Science impacts our lives every day, but we do not always know the details behind the amazing processes that shape our existence. In this class, we will discuss some big questions in biology, and some of the research achievements that are applied to making our lives better. We will explore questions such as—What does it mean to be human? How do we inherit or develop instinct? What are genetically modified organisms and are they bad for us? Are probiotics really all that they are cracked up to be? Is gene therapy really the future of medicine? Join us this fall to ponder these exciting and relevant topics in biology.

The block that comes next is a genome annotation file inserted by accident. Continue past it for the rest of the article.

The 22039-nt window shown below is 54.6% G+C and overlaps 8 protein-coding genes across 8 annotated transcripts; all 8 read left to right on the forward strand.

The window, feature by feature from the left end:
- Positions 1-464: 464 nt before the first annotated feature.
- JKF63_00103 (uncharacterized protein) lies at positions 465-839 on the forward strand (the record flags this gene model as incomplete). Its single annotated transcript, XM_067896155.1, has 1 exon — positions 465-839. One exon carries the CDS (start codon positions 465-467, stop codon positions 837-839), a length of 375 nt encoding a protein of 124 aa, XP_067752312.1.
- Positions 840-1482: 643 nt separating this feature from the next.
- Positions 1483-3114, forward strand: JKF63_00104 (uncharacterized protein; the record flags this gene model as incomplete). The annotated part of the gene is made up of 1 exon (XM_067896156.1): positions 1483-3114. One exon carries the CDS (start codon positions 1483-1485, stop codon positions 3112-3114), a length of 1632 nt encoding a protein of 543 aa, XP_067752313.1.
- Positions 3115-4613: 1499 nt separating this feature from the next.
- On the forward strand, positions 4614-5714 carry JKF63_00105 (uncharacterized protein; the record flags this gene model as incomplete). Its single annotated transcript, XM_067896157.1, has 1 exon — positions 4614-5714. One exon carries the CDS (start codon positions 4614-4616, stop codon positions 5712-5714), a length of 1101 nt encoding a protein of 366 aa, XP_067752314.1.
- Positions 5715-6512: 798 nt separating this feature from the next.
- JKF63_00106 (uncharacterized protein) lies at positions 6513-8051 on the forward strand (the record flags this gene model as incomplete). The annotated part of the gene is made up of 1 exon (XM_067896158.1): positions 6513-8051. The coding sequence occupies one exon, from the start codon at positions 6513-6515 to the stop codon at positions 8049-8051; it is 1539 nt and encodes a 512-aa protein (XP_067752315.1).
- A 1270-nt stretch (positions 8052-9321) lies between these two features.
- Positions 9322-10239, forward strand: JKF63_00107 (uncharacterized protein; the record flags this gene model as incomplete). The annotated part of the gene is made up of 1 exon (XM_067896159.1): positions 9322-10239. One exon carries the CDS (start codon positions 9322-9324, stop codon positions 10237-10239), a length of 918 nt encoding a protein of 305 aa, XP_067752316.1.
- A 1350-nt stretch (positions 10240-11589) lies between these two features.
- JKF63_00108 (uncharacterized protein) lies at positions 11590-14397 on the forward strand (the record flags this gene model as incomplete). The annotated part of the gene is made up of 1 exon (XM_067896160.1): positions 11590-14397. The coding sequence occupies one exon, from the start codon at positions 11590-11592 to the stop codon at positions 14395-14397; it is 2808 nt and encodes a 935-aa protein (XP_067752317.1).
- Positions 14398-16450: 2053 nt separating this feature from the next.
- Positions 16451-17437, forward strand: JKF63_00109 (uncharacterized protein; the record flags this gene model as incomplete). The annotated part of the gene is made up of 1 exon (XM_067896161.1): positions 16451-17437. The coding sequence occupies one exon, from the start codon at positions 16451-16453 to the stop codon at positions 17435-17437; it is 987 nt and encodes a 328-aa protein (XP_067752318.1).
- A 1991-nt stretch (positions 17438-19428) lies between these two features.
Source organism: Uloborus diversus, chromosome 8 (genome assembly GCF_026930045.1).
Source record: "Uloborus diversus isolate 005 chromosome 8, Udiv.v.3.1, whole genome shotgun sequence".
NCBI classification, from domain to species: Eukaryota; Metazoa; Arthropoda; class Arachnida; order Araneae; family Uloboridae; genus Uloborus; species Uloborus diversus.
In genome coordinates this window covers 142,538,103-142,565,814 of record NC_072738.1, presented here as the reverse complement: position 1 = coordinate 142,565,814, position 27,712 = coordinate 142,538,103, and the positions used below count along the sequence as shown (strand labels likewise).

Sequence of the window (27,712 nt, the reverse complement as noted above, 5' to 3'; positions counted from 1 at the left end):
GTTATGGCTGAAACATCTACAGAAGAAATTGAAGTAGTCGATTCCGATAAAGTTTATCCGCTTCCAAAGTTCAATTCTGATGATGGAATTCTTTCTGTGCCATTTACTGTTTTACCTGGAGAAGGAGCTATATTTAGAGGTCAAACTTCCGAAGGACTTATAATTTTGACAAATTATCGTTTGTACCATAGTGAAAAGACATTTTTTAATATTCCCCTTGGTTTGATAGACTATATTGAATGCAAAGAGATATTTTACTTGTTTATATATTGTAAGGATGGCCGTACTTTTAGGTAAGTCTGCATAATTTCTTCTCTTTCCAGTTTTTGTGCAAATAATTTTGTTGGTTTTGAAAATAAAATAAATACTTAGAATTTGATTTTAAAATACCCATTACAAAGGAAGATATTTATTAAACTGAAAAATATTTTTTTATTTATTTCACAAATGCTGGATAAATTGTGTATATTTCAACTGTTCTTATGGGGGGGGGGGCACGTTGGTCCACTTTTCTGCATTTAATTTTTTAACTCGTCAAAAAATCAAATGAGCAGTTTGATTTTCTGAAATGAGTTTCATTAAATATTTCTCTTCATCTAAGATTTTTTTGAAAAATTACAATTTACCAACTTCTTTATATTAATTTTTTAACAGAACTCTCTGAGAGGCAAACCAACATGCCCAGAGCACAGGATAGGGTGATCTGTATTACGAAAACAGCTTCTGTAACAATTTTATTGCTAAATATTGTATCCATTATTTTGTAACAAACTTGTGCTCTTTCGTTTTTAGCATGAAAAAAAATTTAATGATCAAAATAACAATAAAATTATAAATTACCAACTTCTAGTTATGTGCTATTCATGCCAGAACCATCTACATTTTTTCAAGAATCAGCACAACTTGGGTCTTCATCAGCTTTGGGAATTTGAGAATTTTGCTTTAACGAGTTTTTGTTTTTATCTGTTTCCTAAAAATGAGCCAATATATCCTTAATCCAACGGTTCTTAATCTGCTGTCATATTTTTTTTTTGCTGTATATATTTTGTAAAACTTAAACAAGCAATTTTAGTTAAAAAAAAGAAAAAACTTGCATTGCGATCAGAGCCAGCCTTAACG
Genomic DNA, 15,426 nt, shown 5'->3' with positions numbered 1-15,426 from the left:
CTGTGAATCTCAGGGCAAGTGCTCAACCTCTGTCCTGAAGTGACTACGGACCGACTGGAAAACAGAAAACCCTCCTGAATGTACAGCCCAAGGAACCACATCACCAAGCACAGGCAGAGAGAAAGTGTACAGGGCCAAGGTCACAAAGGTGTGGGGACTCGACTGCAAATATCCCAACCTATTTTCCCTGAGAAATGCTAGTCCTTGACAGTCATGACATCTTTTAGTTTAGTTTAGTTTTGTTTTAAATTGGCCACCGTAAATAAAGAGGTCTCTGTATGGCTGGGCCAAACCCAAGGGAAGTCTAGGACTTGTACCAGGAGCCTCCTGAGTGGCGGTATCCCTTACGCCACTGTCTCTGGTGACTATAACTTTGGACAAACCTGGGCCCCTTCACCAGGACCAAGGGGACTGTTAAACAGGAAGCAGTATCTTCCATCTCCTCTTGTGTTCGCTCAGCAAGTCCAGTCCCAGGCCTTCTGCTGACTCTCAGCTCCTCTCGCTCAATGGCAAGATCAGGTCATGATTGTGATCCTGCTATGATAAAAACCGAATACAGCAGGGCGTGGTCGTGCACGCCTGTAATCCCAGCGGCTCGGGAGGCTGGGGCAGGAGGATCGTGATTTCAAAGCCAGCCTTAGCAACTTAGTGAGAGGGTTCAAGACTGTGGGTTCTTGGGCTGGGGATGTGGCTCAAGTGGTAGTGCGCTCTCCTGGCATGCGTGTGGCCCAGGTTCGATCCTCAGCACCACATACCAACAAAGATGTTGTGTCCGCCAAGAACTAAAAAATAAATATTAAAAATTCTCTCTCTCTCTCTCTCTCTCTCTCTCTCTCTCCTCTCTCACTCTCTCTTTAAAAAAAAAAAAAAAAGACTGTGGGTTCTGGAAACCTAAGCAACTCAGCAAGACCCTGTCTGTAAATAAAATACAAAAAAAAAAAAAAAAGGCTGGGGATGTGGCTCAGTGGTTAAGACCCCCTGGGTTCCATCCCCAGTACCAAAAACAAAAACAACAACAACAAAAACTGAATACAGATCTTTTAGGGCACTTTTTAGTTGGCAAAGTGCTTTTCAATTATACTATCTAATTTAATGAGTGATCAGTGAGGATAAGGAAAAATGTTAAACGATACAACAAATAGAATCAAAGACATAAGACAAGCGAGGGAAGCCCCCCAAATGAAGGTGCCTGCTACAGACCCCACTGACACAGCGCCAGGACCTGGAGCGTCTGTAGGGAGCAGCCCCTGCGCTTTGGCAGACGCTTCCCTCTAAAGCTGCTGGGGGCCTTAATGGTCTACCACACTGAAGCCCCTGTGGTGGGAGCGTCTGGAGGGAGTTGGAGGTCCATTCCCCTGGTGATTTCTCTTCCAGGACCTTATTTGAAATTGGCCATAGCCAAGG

The great explorations of the natural world of the United States occurred primarily from the early 1700s to the late 1800s.This period was the zenith of discoveries of the ecosystems and wildlife in this virtually unknown new world. The Lewis and Clark Expedition, the establishment of Yellowstone as the United States’ and the world’s first National Park, and the building of the Transcontinental Railroad were a few of the phenomenal and historic events of this era. The documentation of previously unknown plants, animals, insects, birds, and ecosystems generated great interest here and in other countries—becoming the foundation of the Natural History of the United States and the Naturalists who trekked the wilderness collecting plants and animals for the emerging sciences. We will first learn of the key European figures whose writings influenced many of the people who became explorers, plant collectors, ornithologists, and naturalists in the emerging scientific community of the United States. In addition, we will make our own discoveries of the struggles, perils, and unique lives of the key founding Naturalists during this formative era—people such as John James Audubon, Ferdinand Lindheimer, Mark Catesby, and Alexander Wilson. We will explore a truly exciting and revelatory period of history!